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Lithics and Lithic Analysis

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Chipped Stone Female Figurine (style Lalinde/Gönnersdorf) from Wilczyce, Poland

Chipped Stone Female Figurine (style Lalinde/Gönnersdorf) from Wilczyce, Poland

Romuald Schild, photo Dagmara Manka
Definition: Archaeologists use the (slightly ungrammatical) term 'lithics' to refer to artifacts made of stone. Since organic materials such as bone and textiles are rarely preserved, the most common type of artifact found on a prehistoric archaeological site is worked stone, whether as prepared tools such as a handaxe, adze or projectile point, hammerstone, or the tiny flakes of stone called debitage, which resulted from the construction of those tools.

Lithic analysis is the study of those objects, and can entail things like determining where the stone was quarried (called sourcing), when the stone was worked (such as obsidian hydration), what kind of technology was used to make the stone tool (flint knapping and heat-treatment), and what evidence there is of the tool's use usewear or residue studies).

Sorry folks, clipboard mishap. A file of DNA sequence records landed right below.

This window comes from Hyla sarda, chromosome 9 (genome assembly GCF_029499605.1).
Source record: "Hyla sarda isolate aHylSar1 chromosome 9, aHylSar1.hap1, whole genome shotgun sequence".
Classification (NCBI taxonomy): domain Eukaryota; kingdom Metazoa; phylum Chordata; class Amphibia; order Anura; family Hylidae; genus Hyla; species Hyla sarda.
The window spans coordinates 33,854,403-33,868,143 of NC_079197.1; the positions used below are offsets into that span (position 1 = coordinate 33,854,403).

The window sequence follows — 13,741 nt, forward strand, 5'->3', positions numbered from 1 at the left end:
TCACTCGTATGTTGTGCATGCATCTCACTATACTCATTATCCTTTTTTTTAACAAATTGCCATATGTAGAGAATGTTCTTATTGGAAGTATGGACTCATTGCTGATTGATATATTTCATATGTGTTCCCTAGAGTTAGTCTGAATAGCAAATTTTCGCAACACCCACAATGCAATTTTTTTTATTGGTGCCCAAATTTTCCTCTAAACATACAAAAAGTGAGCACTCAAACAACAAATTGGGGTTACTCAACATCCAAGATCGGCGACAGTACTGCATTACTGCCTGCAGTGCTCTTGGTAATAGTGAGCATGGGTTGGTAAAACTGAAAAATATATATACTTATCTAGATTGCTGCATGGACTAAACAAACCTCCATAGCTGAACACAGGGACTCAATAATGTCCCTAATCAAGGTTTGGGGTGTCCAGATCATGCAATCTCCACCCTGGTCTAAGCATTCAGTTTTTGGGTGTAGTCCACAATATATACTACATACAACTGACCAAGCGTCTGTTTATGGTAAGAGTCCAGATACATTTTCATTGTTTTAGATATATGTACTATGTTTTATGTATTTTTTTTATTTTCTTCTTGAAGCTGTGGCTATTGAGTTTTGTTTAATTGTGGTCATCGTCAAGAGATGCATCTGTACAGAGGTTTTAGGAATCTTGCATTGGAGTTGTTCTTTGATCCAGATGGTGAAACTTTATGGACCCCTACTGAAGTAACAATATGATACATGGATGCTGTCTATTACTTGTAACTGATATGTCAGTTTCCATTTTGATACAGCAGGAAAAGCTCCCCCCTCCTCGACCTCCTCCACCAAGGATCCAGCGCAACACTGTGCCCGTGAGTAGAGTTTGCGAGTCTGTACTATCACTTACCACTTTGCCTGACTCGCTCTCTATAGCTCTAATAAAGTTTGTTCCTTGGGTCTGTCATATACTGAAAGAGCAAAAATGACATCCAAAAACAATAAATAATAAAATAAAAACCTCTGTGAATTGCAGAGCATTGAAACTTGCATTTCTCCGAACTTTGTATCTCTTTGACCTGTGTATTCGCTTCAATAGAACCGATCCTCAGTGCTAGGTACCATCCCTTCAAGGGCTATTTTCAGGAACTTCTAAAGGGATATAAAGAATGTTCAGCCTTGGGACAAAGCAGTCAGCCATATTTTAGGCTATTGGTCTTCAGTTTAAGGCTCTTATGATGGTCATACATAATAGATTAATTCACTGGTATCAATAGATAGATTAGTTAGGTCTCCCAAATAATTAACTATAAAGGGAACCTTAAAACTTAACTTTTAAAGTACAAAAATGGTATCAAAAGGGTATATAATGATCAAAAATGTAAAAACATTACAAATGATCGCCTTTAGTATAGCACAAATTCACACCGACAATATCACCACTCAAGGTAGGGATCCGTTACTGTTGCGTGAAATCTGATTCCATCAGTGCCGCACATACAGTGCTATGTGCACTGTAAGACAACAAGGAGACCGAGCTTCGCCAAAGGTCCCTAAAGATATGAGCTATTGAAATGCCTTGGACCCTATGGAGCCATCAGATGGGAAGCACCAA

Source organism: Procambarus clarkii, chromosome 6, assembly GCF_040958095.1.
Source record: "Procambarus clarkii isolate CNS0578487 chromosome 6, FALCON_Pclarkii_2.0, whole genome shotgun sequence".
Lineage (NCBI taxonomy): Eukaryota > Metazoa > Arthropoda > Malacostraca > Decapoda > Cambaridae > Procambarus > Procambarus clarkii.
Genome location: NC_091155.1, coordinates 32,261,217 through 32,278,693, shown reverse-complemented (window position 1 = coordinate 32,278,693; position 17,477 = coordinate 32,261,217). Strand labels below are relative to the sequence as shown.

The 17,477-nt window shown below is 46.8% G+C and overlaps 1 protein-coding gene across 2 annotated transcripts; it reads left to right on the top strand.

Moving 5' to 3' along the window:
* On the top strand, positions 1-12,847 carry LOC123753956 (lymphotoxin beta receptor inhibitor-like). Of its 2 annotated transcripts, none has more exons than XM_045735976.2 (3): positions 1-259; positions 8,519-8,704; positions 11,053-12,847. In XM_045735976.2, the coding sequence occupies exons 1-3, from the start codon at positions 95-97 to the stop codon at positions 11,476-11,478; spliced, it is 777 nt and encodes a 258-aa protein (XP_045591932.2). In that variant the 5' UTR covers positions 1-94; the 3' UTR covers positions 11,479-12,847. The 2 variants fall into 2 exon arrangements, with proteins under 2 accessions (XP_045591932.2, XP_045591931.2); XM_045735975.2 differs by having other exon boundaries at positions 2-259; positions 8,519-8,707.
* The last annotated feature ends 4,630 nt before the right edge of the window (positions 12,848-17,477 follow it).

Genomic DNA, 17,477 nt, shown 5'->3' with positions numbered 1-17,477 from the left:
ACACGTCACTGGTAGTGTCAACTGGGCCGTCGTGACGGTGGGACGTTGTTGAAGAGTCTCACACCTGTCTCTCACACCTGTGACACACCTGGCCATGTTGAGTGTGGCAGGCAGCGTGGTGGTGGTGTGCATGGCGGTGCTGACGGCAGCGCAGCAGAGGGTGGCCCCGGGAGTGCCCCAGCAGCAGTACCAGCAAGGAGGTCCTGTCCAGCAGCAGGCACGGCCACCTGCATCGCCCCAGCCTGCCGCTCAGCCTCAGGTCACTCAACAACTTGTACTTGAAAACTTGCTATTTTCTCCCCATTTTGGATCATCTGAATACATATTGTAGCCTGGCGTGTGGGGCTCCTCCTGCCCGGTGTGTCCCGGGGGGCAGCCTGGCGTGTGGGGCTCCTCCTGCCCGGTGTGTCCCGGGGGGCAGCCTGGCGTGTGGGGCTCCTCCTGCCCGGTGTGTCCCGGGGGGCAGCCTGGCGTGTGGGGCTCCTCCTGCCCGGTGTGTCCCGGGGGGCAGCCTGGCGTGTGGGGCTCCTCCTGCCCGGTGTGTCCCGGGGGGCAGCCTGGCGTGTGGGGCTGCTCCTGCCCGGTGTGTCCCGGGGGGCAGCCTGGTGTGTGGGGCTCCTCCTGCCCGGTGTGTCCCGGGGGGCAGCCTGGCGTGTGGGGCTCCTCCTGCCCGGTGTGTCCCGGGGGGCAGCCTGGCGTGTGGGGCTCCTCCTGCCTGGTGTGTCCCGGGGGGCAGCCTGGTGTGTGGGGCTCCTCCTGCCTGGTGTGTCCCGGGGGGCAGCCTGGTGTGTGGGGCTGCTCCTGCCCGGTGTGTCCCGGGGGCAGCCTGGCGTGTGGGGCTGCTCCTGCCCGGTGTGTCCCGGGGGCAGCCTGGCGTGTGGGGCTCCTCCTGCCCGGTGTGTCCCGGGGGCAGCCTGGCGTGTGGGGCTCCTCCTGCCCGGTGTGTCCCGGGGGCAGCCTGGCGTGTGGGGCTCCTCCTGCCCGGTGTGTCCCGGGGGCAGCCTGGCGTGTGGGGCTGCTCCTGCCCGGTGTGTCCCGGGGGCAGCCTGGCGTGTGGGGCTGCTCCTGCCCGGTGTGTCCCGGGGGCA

Sources

I whole-heartedly recommend the lithic technology pages of Roger Grace, for those who want to delve deeper.

Andrefsky, Jr., William 2007 The application and misapplication of mass analysis in lithic debitage studies. Journal of Archaeological Science 34:392-402.

Andrefsky Jr., William 1994 Raw-material availability and the organization of technology. American Antiquity 59(1):21-34.

Borradaile, G. J., et al. 1993 Magnetic and optical methods for detecting the heat treatment of chert. Journal of Archaeological Science 20:57-66.

Cowan, Frank L. 1999 Making sense of flake scatters: Lithic technological strategies and mobility. American Antiquity 64(4):593-607.

Crabtree, Donald E. 1972. An Introduction to Flintworking. Occasional Papers of the Idaho State University Museum, No. 28. Pocatello, Idaho, Idaho State University Museum.

Gero, Joan M. 1991 Genderlithics: Women's roles in stone tool production. In Engendering Archaeology: Women and Prehistory. Joan M. Gero and Margaret W. Conkey, eds. Pp. 163-193. Oxford: Basil Blackwell.

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